Her clothes are of decent quality, on the same level as any store bought Barbie clothes. The hoodie has a tiny little zipper, but I can’t get it to work so I’m not entirely sure if it’s supposed to work.

What makes Tonner Toys special and unique from most other toy companies on the planet is our design-oriented standards. In other words, because we are more design focused, as opposed to marketing focused, we believe that makes for a superior product, both in design and quality. And that was totally intentional! Tonner Toys wants to make a product with a distinct collectible feel, but at a toy price point.

Leone also has a very realistic body shape, I assume because of it she is supposed to be a pre-teenage girl. She has a small bust and straight torso with pretty much no waist definition. I’ll have to try making a fitting shell for her, though it might not be worth it since any bust darts I put in would be teeny tiny! I could probably just copy the pattern of her t-shirt easily.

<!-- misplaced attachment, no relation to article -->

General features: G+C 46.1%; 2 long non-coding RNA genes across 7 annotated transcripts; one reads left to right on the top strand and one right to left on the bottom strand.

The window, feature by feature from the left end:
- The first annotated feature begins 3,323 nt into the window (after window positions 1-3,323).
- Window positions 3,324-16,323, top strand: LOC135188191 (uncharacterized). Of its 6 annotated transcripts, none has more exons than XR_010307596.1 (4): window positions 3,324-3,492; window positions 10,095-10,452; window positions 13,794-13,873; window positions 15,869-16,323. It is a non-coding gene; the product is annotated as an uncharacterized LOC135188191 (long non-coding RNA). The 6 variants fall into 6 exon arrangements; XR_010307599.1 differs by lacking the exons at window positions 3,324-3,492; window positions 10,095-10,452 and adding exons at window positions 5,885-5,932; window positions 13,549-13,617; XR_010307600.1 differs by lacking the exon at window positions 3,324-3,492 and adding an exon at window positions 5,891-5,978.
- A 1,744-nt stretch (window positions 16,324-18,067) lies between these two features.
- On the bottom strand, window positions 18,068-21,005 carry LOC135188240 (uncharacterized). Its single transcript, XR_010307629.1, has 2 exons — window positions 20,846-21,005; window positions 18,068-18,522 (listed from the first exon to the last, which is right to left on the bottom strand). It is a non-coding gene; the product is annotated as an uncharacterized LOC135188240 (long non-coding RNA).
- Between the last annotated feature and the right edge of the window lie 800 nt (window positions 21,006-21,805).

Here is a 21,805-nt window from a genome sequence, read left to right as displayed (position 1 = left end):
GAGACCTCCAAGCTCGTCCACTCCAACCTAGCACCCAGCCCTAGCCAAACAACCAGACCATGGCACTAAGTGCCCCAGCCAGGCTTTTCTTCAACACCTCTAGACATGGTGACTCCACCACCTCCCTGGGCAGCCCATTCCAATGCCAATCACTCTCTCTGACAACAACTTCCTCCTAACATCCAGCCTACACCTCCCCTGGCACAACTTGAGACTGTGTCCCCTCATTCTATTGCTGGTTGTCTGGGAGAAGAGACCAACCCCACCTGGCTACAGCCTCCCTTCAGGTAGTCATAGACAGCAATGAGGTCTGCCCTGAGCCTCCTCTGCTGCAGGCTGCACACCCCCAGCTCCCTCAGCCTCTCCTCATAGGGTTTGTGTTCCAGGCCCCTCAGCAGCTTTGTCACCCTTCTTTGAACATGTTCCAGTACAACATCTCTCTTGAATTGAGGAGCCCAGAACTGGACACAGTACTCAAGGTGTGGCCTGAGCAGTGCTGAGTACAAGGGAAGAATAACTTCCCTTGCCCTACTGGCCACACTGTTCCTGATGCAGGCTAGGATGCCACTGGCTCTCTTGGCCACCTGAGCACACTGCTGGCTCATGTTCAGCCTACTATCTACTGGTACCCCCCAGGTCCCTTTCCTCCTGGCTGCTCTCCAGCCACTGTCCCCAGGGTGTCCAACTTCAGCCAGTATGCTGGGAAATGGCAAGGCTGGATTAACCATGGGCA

Leone’s t-shirt left behind some marks around her arm pits, I haven’t tried soap yet but they didn’t come off with just water and rubbing. There was also a little bit of residue the same color as her skirt on one of her thighs, but I’m confident that the marks will all come off.

Doll Diaries did an interview with the designer of the LMM dolls:

Doll Diaries: The LittleMissMatched Girls have such sunny little faces. What was the inspiration for their sculpt?